Lecture-Model-based methods in fault detection and diagnosis. By Janos Gertler

A significant class of fault detection and diagnosis methods relies on an explicit mathematical model of the monitored system. The fundamental idea is “analytical redundancy”: system outputs are compared to model responses, with discrepancies ideally indicating the presence of faults. The task of detecting such faults and determining their location (isolation) is made harder by noise and disturbances acting on the process, and by inaccuracies of the model. The discrepancies between system and model outputs are represented by “residuals”; it is then these residuals that are manipulated to facilitate detection and isolation. There are various approaches to residual generation, based on transfer function or state-space representations of the system, and using design techniques such as direct transformation, system inversion, geometric projection or observer design. We will review these methods and will show that, under identical circumstances, they all lead to the same residual generator.
The majority of model-based methods consider the model “given”, that is, determined outside the diagnostic framework, from first principles or by system identification. Another class, referred to as “data driven” methods, such as principal component analysis (PCA), incorporate model generation into the diagnostic procedure. We will show how PCA models are related to explicit models, and how PCA-based residual generators may be designed to have the same properties as analytical redundancy generators.

Friday, April 1, 2011  2:00 pm, Gray Conference Room, ISIS 1025 16th Avenue South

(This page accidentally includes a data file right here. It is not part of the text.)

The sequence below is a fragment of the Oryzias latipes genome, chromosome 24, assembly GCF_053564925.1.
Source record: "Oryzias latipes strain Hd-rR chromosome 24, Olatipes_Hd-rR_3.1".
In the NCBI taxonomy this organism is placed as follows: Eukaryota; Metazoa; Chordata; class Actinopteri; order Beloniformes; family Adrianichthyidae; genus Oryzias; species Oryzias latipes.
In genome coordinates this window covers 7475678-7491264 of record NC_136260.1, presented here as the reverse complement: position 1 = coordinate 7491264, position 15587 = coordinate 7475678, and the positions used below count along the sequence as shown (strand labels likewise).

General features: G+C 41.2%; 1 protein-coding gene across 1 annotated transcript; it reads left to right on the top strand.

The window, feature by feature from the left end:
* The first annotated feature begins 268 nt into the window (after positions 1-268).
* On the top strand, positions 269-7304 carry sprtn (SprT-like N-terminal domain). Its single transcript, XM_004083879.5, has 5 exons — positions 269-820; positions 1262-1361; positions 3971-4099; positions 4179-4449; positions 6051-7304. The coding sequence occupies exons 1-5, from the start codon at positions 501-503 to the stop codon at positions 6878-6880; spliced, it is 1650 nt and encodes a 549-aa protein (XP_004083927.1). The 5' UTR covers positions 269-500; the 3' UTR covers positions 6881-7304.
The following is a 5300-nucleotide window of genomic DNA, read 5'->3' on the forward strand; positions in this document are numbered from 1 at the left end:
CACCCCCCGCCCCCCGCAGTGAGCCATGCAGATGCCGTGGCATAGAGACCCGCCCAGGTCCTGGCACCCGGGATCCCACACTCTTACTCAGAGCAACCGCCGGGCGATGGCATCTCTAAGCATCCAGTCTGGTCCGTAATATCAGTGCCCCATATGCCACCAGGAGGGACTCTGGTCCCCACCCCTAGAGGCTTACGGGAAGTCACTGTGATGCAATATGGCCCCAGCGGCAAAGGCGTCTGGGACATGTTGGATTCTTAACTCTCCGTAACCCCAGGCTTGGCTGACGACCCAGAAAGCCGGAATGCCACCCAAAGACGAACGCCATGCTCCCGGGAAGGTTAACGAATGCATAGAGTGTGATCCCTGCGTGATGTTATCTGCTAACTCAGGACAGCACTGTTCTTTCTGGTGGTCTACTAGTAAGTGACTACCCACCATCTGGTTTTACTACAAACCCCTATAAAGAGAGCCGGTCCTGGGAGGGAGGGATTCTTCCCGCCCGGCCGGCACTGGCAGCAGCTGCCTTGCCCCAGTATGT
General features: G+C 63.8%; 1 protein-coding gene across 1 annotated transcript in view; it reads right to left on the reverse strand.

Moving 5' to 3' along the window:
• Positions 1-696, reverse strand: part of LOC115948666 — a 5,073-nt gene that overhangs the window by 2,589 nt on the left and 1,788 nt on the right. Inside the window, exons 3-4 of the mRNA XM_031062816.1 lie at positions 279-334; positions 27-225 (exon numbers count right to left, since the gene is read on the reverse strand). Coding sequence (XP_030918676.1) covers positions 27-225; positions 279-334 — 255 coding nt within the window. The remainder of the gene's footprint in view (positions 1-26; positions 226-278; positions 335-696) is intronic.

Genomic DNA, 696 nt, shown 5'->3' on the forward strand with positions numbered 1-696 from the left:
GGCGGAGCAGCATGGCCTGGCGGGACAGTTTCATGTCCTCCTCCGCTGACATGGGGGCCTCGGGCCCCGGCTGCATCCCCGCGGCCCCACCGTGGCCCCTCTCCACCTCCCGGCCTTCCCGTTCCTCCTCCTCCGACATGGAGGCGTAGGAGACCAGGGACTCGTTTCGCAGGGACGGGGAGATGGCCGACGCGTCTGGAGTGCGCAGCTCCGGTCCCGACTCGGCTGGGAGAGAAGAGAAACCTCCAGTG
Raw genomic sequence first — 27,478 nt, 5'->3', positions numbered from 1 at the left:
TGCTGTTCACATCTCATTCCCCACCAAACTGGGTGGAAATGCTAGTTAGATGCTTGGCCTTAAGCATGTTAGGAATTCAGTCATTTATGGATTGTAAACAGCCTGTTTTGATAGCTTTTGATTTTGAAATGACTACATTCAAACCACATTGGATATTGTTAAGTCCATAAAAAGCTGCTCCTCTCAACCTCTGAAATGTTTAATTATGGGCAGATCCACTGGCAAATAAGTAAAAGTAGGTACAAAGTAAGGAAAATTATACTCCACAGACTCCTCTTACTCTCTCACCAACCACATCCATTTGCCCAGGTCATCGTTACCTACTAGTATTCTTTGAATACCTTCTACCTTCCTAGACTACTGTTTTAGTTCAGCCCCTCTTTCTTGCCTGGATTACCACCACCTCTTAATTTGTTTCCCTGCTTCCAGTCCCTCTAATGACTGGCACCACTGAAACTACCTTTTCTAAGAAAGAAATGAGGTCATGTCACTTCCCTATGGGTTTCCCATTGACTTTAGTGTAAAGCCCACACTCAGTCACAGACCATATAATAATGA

Janos Gertler was educated in Hungary. He graduated from the Technical University of Budapest, in Electrical Engineering, and then received the Candidate of Science (Ph.D.) and Doctor of Science degrees, in Control Engineering, from The Hungarian Academy of Sciences. For 10 years, he served as Vice Director of a large research institute in Hungary. He came to the US in 1981, and held visiting positions at Case Western Reserve University and the New York Polytechnic University, serving at the latter as Associate Dean of Engineering. He joined George Mason University in Fairfax, VA in 1985 as Professor of Electrical and Computer Engineering.

Dr. Gertler’s research interests have concerned various aspects of computer control and monitoring of engineering processes, including high-level programming, systems identification and, in the past 25 years, fault detection and diagnosis. He is the author of more than 170 papers, and a single-authored book on engineering diagnostics, and was a plenary speaker at nine international conferences. He led a six-year effort with GM’s Research Laboratory and Powertrain Division, aimed at developing system-level on-board diagnostic techniques for automotive engines; the algorithm is now running on several mass-produced GM models. Dr. Gertler is a Fellow of IEEE, Fellow and Advisor of IFAC (International Federation of Automatic Control), a Foreign Member of the Hungarian National Academy of Sciences, and a recipient of the Outstanding Research Faculty Award of the School of Engineering at George Mason. Most recently, he has developed an interest in the mathematical analysis of the effects of offshoring on the US economy.